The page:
Album Review: The Madcap Laughs By Syd Barret
Syd Barrett with Pink Floyd, on Jughead Blues - HDPinkFloyd / Youtube
Pink Floyd founder Syd Barrett’s solo career was longer than his time in the band. While everything seemed well with The Piper At The Gates Of Dawn’s production, A Saucerful Of Secrets was another story. Since late of 1967, Barrett started displaying erratic behavior during recording sessions, which eventually made its way in live performances. This was attributed to Barrett’s excessive use of psychedelic drugs, deeply affecting his mental faculties and social skills. His worsening condition led the band to boot Barrett out on April of 1968, and marked the beginning of his solo career.
The Madcap Laughs was initiated months afters his departure from Floyd, and Barrett was joined by several producers before ex-bandmate David Gilmour lent a hand in the production. Described by those involved in the sessions as hard to match and complicated, due to Barrett’s irregular timing and chord structures, Roger Waters and Gilmour volunteered to help the musician finish the catalog. After a few overdubs and mixing tracks, The Madcap Laughs was deemed complete.
Opening the album is “Terrapin”, which was a teaser for what was to come. Barrett’s choice of arrangement stretched into a 5 minute jam, with acoustic and electric guitars interchanging with such irregularity, and his vocals aiding the “aberrant” track to conclusion. “No Good” follows, with a full wall of sound due to a band ensemble in the mix, psychedelia overflowing, just as Barrett intended. Gilmour and Waters’ “Dark Globe” has Barrett narrating a seemingly personal account of his state of mind, with profound melancholy infused in the arrangement.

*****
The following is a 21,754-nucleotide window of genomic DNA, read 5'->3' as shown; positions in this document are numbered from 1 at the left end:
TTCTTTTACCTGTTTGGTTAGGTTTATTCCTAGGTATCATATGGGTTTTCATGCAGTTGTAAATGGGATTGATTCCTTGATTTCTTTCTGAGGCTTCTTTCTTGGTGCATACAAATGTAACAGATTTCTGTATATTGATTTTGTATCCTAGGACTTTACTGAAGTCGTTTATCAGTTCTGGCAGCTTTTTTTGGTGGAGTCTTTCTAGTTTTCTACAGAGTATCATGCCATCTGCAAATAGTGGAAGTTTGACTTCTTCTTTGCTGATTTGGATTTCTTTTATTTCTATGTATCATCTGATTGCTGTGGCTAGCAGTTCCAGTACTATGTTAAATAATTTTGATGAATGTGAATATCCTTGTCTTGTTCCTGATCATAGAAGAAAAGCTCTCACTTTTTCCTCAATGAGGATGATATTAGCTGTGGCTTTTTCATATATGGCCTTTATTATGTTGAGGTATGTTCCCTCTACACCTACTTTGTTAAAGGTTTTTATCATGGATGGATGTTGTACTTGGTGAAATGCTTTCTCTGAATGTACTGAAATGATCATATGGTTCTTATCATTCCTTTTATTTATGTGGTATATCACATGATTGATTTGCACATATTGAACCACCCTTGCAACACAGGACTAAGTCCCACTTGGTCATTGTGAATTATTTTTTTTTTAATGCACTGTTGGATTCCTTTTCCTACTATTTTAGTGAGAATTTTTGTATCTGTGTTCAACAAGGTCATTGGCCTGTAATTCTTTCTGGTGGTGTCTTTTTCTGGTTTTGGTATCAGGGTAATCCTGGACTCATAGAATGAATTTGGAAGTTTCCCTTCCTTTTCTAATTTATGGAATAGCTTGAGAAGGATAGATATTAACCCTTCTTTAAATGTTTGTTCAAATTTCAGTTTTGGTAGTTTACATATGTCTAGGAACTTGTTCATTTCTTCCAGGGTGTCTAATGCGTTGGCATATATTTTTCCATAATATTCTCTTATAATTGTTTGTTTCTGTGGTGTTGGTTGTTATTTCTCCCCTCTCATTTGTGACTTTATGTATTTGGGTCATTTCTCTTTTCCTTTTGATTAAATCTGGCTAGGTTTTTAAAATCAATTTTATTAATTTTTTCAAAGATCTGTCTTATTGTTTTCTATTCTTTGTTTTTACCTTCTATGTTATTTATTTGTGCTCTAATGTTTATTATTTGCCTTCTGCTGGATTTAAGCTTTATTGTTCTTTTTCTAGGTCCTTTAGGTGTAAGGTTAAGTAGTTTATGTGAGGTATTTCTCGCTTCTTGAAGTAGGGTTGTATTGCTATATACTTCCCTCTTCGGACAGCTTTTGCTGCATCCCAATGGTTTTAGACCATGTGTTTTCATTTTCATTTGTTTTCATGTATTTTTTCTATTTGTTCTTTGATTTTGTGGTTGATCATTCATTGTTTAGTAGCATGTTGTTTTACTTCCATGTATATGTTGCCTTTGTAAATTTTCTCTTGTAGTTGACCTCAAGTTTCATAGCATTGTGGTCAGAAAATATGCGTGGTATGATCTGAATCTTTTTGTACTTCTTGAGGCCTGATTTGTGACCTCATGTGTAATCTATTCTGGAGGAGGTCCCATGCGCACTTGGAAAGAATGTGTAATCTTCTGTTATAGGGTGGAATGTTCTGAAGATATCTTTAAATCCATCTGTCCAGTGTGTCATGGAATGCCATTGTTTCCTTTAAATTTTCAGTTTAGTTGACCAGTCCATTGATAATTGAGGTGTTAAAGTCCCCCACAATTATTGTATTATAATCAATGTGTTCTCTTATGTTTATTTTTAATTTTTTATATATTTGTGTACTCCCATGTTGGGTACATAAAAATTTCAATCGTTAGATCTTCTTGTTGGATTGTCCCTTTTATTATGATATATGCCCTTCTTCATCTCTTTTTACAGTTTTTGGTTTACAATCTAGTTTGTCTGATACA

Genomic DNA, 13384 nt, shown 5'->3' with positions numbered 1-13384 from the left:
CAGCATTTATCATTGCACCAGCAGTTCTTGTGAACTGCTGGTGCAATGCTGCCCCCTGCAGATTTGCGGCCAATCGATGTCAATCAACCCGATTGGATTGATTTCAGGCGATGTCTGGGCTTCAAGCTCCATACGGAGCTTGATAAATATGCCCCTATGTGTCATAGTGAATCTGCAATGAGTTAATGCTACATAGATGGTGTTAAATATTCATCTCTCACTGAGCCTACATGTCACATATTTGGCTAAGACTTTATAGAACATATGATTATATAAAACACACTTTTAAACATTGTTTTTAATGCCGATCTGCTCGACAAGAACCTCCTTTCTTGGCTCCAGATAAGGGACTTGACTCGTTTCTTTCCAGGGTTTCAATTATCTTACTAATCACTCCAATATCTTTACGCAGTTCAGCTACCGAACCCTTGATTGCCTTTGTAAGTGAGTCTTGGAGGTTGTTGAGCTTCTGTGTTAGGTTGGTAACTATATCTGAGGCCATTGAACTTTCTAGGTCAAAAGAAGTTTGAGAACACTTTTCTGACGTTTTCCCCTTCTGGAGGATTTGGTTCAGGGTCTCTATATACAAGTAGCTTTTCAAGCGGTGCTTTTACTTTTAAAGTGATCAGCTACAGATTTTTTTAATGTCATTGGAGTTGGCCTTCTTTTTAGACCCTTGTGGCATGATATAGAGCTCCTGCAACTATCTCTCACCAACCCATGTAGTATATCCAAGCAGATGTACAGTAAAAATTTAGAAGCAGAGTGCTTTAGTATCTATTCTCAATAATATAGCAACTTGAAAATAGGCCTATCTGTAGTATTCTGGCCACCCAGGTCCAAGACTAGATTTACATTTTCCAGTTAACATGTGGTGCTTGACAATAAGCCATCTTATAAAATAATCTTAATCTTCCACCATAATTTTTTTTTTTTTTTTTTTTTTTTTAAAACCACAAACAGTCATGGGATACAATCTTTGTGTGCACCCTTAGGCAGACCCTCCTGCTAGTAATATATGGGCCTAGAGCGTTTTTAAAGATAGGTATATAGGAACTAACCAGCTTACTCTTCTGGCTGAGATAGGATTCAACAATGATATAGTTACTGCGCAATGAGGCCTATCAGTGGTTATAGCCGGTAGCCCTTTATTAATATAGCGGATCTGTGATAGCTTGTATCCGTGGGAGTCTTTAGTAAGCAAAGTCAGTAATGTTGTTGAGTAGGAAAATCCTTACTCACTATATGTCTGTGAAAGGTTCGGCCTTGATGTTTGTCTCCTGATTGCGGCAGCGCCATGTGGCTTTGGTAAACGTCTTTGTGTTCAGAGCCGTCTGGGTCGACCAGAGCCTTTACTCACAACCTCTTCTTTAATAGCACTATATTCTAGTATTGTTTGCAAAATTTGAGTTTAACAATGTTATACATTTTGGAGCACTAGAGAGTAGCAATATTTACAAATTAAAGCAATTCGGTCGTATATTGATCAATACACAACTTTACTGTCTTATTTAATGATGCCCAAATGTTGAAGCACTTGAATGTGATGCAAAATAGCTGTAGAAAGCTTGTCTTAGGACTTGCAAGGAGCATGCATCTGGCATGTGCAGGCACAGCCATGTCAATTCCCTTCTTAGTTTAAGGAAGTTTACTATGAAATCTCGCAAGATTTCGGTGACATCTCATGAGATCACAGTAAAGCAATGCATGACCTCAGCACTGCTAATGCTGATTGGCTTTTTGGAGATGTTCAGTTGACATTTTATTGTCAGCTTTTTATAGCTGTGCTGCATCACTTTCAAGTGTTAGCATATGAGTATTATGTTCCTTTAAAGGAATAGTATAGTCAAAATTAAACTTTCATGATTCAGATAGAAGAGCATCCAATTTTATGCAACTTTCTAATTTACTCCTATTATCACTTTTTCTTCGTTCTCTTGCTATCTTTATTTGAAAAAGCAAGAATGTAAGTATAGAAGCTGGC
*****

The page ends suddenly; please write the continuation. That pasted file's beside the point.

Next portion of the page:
On side B is the “Octopus”, is the only single from the album, and features a rather light contrast to the overall theme of the catalog. “Long Gone” is probably the only radio-friendly track on the album, with a rich and southern vibe to it, with Barrett’s own twists in play.
The Madcap Laughs failed to achieve Pink Floyd-level success, although it finally showed what Barrett was capable outside of the band format. It was recognized nonetheless, with varying reviews speaking of its avant-garde quality, while others speak of Barrett’s affliction with substance abuse. The Madcap Laughs was a surefire way of ensuring Barrett’s creativity put to good use, with the help and grace showed by his former bandmates.